Democracy RULES

Pipestone Flyer

    With the Municipal election on Monday, October 21st fast approaching, as a resident you can soon expect to have your doorbell rung by various people running for political office hoping to get your vote. So do you know who your candidates are and what they stand for? Even though official Nomination Day is not until September 23rd, several people in the area, and most of the incumbents, have made their intentions clear and this gives the public more of an opportunity to ask questions and gauge the answers.

    Many people have been heard to comment that they do not vote because they feel that their one vote is not important or that it doesn't matter to them who is in power because the government really doesn't affect them. Realistically, this could not be further from the truth. Local government touches almost every aspect of our lives from the residential taxes we pay, to the roads we drive on, the park space and amenities an area has, the types of emergency and family services offered, and the types of businesses and entertainment welcomed into a community. There has also been many times when Mayors and Councillors have won or lost their seats by one or two votes, so in a Municipal election every vote really does count.

    With Municipal elections, as opposed to Provincial or Federal elections, the candidate has to be a resident of the area they are running in, and they are running on their own merit, not as a party representative. This is why it is in the residents' best interest to get to know your candidates backgrounds, beliefs, and opinions, and find out why they are running to see if this person would best represent your ideals for the area. 

    With "silly season" about to get underway there are a couple of important changes with this years' elections that you as a voter need to be aware of, as well as where and when to cast your vote.

    One way this next election will differ from previous elections is that the winning candidates will be sitting in office for a four year term instead of three. This change could have positive or negative connotations depending on personal opinion. An extra year in office will allow the elected Mayor and Council to move forward with more projects and hopefully see some through to completion in a single term but alternately if you disagree with the direction your elected leaders are moving in, then the community still has them in power for four years as opposed to the previous three. Just one more reason to make an informed vote.

    The other major change in this years' election is that all residents must have acceptable pieces of identification in their possession when they go to vote at the polls. For the City of Leduc voters you must have a drivers licence or a government issued photo I.D. card or one piece of identification from a list deemed acceptable by the City's Chief Electoral Officer which can be found on the City's website at www.leduc.ca.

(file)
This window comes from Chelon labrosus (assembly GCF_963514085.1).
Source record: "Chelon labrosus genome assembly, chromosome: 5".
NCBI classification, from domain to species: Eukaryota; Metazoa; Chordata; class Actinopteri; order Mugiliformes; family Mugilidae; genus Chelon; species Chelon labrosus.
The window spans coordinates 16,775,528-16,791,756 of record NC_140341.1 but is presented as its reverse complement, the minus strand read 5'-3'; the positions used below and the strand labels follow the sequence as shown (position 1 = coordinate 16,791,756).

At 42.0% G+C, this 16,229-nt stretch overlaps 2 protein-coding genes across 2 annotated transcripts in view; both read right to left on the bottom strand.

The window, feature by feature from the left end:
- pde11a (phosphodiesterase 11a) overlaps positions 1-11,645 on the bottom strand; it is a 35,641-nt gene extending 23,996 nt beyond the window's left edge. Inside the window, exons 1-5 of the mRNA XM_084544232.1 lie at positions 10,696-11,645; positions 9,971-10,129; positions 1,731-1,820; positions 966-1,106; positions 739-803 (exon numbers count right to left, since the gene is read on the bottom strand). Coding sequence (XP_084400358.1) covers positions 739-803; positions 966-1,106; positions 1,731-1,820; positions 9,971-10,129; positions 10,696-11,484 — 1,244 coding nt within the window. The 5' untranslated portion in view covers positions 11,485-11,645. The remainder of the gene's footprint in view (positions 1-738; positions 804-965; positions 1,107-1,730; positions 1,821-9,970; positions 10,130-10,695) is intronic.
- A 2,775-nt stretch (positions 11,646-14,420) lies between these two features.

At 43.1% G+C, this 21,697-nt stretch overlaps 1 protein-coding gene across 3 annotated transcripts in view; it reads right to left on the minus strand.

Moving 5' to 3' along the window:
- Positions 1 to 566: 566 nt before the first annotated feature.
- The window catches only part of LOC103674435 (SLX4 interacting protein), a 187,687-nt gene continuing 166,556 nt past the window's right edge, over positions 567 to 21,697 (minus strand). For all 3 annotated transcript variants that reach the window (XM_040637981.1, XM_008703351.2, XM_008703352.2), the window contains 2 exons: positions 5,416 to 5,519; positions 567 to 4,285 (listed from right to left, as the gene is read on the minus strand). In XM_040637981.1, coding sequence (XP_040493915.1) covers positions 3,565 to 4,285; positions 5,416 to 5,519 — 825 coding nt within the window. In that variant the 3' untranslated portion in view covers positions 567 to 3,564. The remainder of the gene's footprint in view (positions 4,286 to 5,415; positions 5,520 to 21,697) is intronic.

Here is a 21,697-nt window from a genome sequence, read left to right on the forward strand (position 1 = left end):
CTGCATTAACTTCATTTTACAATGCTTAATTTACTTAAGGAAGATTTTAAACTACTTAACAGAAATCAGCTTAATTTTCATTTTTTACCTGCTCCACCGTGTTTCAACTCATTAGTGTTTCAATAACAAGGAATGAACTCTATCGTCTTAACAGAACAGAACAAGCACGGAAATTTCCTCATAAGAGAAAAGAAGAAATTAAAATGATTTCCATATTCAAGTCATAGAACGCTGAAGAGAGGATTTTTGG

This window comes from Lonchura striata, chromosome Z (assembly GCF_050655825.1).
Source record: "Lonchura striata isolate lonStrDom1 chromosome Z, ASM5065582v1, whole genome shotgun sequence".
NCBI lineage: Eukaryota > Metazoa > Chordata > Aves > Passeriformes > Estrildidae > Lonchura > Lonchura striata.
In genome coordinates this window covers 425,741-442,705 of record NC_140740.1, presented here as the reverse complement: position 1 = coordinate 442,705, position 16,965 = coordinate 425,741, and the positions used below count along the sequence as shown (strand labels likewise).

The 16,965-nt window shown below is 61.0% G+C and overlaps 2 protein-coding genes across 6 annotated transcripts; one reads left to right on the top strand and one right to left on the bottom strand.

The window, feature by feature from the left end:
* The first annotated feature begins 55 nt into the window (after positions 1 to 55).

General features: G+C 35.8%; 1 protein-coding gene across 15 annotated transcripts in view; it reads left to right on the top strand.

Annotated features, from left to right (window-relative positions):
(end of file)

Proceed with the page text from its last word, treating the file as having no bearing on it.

For Leduc County residents you must have on hand a drivers licence or a government issued photo I.D. card or TWO pieces of identification from a list deemed acceptable which can be found on the County's website at www.leduc-county.com. 

    The basic rules of eligibility to be able to vote in the upcoming election are the same for both City and County residents and they are that you must be at least 18 years of age, a Canadian citizen, have resided in Alberta for the 6 consecutive months immediately preceding election day, and the person’s main place of residence is located in their voting area on election day.

    On October 21st there will be 19 different polling stations open to Leduc County residents and 7 polling stations for Leduc City residents. Locations of all the stations can be found on the respective area websites or by calling the City or County offices. Each polling station will only accept voters from the area it encompasses so prior to Election Day ensure that you know which station you need to be at to cast your vote. All stations will be open for voting from 10 am until 8 pm at which time the doors will be locked and only the residents that are inside the building at that time will still be eligible to vote.

    For people who will not be able to cast their vote on Election Day advance polls are available. For City of Leduc residents the advance polls are available on October 10, 2013 (12 pm – 8 pm) in the Lede Room at the Civic Centre or on October 19, 2013 (10 am – 5 pm) in the Ledcor Room at the Civic Centre.

    For County residents the advance polls are on Thursday, October 10, 2013, from noon to 8 pm and Saturday, October 12, 2013, from 10 am to 6 pm and the stations will be located at the Nisku Inn and Conference Centre, 1101 4 St., Nisku and at Arctic Spas Recreation Complex, 4901 48 Ave., Thorsby.

    Residents of Leduc County will hold the responsibility of electing seven Councillors to represent the seven divisions within the County. The position of "Mayor" in Leduc County is voted on internally by Council at their organizational meeting and is not open to public voting.

    Residents of the City of Leduc are tasked with electing six Aldermen and one Mayor, as well as two Black Gold School Division Trustees and two St. Thomas Aquinas Catholic School Trustees.

    So whether you like things the way they are in your area or you'd like to see some changes there is only one way to ensure your voice is heard; on October 21st let's see everyone get out and VOTE!